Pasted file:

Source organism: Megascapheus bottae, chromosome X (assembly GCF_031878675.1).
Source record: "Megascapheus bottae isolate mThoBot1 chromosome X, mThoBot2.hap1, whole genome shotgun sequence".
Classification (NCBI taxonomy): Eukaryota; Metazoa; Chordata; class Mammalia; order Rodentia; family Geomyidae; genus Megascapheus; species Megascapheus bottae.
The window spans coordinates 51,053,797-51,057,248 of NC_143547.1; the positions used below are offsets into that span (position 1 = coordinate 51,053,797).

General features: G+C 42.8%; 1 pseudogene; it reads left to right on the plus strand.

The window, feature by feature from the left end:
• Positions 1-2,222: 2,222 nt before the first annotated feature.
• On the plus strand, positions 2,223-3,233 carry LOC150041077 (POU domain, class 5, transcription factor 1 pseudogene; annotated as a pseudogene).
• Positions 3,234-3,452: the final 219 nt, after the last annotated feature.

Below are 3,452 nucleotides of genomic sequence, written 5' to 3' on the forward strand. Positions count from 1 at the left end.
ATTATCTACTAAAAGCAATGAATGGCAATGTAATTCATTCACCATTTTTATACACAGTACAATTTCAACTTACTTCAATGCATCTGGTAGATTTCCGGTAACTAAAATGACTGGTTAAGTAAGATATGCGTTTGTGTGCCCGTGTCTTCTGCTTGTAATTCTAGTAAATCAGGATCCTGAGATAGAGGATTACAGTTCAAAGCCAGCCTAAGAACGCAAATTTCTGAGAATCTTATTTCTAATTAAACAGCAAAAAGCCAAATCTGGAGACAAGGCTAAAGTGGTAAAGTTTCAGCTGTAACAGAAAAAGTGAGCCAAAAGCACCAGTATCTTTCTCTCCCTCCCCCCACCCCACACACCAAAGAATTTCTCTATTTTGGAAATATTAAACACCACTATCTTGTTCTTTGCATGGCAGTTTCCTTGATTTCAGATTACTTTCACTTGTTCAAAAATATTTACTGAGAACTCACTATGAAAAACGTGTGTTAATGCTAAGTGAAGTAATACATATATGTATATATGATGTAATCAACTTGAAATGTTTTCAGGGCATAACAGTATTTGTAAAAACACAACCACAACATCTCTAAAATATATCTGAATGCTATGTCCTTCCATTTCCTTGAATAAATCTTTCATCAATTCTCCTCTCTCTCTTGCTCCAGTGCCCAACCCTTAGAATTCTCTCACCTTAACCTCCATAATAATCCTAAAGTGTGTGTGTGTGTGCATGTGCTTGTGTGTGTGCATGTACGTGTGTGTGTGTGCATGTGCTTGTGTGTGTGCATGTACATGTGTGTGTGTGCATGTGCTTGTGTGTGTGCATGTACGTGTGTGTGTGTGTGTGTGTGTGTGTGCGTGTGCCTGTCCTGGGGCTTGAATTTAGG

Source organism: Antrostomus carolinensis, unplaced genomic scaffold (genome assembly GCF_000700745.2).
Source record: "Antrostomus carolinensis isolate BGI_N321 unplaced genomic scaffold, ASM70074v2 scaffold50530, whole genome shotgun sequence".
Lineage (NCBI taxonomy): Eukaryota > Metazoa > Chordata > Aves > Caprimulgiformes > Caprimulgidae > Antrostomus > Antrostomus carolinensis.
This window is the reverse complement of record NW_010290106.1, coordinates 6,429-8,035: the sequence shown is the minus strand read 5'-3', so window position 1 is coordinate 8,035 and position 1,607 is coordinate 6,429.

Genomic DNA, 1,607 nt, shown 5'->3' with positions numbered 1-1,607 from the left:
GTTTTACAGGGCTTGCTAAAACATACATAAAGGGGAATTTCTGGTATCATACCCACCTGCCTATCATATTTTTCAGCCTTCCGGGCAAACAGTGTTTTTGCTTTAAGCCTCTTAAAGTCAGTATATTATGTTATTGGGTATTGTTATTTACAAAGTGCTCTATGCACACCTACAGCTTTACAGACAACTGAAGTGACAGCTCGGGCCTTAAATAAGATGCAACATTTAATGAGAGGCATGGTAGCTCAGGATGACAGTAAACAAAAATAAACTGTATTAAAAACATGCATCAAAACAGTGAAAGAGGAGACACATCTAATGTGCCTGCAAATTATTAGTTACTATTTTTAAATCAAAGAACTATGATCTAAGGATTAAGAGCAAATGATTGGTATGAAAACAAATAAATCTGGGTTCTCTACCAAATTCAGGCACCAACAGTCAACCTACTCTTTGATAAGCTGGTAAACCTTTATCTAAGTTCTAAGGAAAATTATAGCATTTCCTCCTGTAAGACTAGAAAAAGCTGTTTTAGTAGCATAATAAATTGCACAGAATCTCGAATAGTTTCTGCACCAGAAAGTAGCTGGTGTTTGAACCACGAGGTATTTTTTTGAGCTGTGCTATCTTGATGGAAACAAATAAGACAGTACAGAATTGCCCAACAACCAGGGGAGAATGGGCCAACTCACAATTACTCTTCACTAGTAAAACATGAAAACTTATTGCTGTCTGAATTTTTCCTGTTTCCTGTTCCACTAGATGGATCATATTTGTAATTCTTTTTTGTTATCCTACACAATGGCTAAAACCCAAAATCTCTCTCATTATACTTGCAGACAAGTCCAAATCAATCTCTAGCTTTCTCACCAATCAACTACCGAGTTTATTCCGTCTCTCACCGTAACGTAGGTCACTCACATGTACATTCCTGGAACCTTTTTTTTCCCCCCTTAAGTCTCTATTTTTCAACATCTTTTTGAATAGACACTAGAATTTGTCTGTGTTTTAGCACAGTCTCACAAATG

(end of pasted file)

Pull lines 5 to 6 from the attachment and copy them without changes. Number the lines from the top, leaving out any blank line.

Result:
General features: G+C 42.8%; 1 pseudogene; it reads left to right on the plus strand.

The window, feature by feature from the left end: